Cremant:  some French sparkling wines from outside the Champagne region are called cremant, such as  Cremant de Bourgogne (from Burgundy), Cremant de Jura (from Jura) and Cremant d’Alsace (from Alsace).  Good ones to look for include the Parigot & Richard Blanc de Blancs, the Philippe Bornard cremants for something a bit “different”, or the Lucien Albrecht Blanc de Blancs, a steal at about $13.  If you don’t believe me about how good these wines are – the Albrecht is what we’re having at our NYE celebration.

California sparkling wine: sparkling wines from California offer excellent value in comparison to Champagne; some of the bottlings that come in at or near $20 that I really like include the Roederer Estate Anderson Valley and the Schramsberg Blanc de Blancs and Mirabelle Rosé.


Of course, no guide to bubbly would be complete with a mention of-

Champagne:  there are a lot of terrific champagnes to be had in this price range, and you don’t have to keep buying the same bottle of Veuve Clicquot.  Some of my favorites include:  Larmandier Terre de Vertus 1er Cru, excellent grower champagnes from Benoit Lahaye, Henriot Souverain NV (meaning nonvintage), and a terrific little vintage offering, the 2004 Dehours Champagne Extra Brut Les Genevraux, made from 100% pinot meunier.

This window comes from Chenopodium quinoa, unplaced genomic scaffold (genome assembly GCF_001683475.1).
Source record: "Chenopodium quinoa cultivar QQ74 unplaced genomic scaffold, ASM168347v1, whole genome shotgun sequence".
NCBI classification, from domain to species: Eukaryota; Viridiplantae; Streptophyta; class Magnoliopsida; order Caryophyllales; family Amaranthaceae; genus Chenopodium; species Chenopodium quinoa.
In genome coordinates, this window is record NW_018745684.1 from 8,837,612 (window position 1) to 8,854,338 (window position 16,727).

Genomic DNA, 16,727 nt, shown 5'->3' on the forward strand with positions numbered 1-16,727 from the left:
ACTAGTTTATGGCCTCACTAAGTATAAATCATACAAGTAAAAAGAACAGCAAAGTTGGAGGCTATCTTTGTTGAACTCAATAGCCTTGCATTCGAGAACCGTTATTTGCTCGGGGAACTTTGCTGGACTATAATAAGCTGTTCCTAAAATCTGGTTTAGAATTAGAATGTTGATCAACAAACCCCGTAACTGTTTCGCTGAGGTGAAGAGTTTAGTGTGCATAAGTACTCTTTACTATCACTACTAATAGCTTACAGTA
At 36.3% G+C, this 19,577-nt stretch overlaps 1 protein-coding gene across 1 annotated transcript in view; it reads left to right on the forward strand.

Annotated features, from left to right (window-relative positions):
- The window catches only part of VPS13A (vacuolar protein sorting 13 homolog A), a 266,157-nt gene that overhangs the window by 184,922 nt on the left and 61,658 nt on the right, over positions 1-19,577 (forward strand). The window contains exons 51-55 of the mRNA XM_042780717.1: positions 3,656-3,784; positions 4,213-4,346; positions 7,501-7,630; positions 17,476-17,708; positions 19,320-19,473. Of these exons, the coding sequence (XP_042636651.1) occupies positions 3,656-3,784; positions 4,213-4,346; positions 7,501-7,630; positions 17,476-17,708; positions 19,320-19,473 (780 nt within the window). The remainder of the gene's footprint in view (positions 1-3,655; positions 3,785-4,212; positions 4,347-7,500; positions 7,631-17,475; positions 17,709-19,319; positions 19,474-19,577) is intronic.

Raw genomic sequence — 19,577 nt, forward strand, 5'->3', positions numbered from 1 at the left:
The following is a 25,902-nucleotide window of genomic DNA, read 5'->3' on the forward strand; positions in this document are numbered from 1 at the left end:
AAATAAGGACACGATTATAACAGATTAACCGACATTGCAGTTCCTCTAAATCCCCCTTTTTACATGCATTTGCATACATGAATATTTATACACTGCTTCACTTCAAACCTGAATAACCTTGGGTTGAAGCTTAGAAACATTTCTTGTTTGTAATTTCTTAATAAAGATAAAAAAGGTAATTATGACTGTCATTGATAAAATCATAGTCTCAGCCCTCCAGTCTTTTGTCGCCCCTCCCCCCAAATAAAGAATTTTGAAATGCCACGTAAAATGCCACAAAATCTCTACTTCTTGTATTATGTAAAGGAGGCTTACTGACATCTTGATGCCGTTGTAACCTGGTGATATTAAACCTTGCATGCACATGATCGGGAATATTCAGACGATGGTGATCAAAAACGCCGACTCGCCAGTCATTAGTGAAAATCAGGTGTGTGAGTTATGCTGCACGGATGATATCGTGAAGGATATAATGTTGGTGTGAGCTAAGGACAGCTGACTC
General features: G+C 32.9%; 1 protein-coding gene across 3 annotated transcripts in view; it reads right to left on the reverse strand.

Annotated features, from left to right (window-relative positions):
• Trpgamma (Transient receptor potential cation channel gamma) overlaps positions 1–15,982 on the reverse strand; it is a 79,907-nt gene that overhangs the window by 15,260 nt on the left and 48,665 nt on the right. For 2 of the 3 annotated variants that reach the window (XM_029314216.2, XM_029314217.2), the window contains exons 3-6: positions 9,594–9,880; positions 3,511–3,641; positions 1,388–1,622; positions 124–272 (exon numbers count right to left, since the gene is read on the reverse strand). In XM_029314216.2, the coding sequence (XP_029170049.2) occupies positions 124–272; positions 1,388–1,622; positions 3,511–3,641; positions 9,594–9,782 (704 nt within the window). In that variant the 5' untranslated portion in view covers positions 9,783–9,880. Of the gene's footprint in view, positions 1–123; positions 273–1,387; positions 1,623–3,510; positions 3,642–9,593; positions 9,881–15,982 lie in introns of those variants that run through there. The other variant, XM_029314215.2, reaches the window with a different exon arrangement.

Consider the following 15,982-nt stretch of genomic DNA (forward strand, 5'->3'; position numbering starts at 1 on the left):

…and if money is no object

Had a really great year despite the recession? Or not that great a year, but you’re ready to blow big bucks to forget 2010?  Look no further – vintage offerings like 1997 Salon, 1998 Krug, and 1996 Henriot Enchanteleurs will send shivers down your spine.  If you need a little more street cred, rapper favorites like 2002 Cristal and 2002 Dom Perignon are not far behind in quality.  Just be ready to drop $150-300 a bottle for these beauties- and please invite me!    Tasting notes on a dizzying number of wines are below, for those who want the play-by-play.  Have a great New Year’s everyone! -Alan